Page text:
Types of hearing loss
There are three types of hearing loss. Conductive, sensorineural or a mixed hearing loss (which is a combination of both).
Conductive hearing loss is caused by problems to the outer and middle ear (see diagrams A and B). With conductive hearing loss the sound waves cannot travel through to the inner ear effectively and so sounds will appear quieter. Conductive hearing loss can be caused by earwax, fluid in the middle ear, a damaged eardrum, damage to the middle ear bones (the ossicles), genetic defects or infection. Most problems related to the outer and middle ear can be addressed by medication or surgery. If this is not possible, hearing loss may be treated successfully in most cases with a hearing aid.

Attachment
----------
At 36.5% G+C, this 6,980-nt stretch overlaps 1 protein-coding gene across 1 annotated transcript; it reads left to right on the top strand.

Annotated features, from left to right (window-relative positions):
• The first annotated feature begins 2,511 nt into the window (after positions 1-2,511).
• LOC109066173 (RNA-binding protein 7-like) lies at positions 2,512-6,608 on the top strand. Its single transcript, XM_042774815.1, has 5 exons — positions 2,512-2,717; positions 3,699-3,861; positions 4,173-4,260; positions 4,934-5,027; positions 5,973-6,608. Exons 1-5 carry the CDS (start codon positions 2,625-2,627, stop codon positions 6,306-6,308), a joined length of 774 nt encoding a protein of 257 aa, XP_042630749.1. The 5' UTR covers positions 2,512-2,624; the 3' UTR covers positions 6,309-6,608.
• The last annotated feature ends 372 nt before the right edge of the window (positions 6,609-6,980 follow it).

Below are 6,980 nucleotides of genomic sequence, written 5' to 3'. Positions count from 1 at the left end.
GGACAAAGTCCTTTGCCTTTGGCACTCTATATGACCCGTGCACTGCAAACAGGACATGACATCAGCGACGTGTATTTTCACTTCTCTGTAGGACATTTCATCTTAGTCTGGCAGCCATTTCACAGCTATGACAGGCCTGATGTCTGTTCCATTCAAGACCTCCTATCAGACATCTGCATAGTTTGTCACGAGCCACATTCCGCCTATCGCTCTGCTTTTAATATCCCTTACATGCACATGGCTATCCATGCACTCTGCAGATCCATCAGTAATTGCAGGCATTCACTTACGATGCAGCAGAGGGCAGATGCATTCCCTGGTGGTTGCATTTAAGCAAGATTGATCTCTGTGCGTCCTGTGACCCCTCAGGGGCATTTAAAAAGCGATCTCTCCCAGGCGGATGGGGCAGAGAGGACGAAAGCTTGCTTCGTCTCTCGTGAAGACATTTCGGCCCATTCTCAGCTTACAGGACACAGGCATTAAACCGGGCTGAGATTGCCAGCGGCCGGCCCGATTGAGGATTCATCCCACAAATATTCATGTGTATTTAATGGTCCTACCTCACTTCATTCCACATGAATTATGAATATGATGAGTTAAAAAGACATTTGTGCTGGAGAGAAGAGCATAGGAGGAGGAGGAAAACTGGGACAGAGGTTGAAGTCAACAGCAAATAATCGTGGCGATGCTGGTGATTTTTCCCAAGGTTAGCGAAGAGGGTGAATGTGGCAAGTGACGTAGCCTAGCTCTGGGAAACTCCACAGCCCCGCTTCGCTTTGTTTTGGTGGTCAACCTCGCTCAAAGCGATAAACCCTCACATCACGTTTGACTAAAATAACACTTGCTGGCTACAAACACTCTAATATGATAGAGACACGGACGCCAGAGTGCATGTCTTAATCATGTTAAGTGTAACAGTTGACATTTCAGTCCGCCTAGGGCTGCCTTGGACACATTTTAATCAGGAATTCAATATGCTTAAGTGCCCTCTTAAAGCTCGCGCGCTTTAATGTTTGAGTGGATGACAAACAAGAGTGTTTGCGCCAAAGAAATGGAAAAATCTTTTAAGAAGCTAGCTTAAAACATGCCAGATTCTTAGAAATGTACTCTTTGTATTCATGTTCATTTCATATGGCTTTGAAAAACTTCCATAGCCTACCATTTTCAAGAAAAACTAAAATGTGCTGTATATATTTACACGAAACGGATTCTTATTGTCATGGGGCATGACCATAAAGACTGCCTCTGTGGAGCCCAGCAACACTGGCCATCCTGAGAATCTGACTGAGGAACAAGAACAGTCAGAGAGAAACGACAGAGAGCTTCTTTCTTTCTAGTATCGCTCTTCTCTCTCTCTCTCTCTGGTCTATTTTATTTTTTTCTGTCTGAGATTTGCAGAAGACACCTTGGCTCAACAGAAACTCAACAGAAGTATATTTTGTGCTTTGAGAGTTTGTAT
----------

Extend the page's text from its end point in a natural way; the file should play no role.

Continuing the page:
Sensorineural hearing loss occurs when the tiny sensory hair cells along the membrane of the fluid filled cochlea become damaged (see diagram C). Sensorineural hearing loss may occur due to gradual wear and tear of the sensory hair cells through the ageing process. Other causes are exposure to loud noise, illness, medications, genetics and head trauma. With sensorineural hearing loss, sounds may appear quieter but also distorted. In most cases this is where hearing systems are advantageous in treating hearing loss. Find out if you have a reduced hearing range.